Florida Gov. Ron DeSantis (R) on Wednesday further dug his heels into his defense of his state’s slavery curriculum and sharply rebuked what he described as “bad faith” criticism against him.

“Well, first of all, those are criticisms in bad faith, Harris, because, as you suggest, there’s hundreds of pages of painstaking detail,” DeSantis told Fox News host Harris Faulkner. “This was done by Black history scholars, most of whom were Black themselves. They are not shilling for slavery. They are showing the injustice of slavery.”

DeSantis, who’s running for president in 2024, then defended the particular line in the curriculum that has drawn significant pushback. The line tells teachers to instruct students on “how slaves developed skills which, in some instances, could be applied for their personal benefit.”

DeSantis continued, “But that particular passage wasn’t saying that slavery was a benefit. It was saying there was resourcefulness, and people acquired skills in spite of slavery, not because of it.” 

DeSantis has faced harsh criticism from Democrats and from Black conservatives in his party in response to the state’s revised educational guidelines on teaching slavery. Some of the criticism has acknowledged that the line in question represents only a small part of what they describe as an otherwise robust education on slavery. DeSantis’s education board, however, has resisted efforts to revise the curriculum, both before and after the new standards were approved.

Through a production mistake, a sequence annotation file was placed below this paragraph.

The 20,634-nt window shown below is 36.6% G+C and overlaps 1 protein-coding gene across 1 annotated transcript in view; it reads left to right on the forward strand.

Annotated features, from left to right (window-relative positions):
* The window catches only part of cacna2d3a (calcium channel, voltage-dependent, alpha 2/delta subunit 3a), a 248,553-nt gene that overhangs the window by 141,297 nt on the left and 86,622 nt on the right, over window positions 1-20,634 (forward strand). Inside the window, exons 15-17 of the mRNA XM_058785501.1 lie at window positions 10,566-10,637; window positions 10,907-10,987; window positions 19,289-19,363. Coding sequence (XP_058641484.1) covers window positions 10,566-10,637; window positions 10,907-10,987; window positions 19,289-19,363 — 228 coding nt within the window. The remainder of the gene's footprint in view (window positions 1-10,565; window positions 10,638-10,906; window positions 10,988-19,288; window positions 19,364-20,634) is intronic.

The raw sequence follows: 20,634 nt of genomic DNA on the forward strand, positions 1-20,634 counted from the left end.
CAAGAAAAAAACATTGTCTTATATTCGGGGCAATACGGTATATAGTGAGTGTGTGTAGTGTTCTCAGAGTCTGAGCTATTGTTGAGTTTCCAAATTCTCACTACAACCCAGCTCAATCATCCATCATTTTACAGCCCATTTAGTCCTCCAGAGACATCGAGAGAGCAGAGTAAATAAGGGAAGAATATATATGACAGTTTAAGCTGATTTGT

Recently, Vice President Kamala Harris (D) traveled to Florida to call attention to the issue, prompting DeSantis to issue an invitation to her to discuss the curriculum. She refused. 

“Right here in Florida, they plan to teach students that enslaved people benefited from slavery. They insult us in an attempt to gaslight us, in an attempt to divide and distract our nation with unnecessary debates, and now they attempt to legitimize these unnecessary debates with a proposal that most recently came in of a politically motivated roundtable,” Harris said in remarks in Florida. 

“Well, I’m here in Florida and I will tell you, there is no roundtable, no lecture, no invitation we will accept to debate an undeniable fact: There were no redeeming qualities of slavery,” Harris added.

In the interview Wednesday, DeSantis defended his state’s efforts to enact Black history standards, estimating that his state was one of just over a dozen to have them in place. 

He said the working group was created to develop even stronger standards, and that “they did a good job.”

“I think it’s wrong to demagogue people,” he added. “And I think that a guy like me, I’m fighting back against false narratives. I do not let people like [Vice President Kamala] Harris or the media take false narratives and run with it.”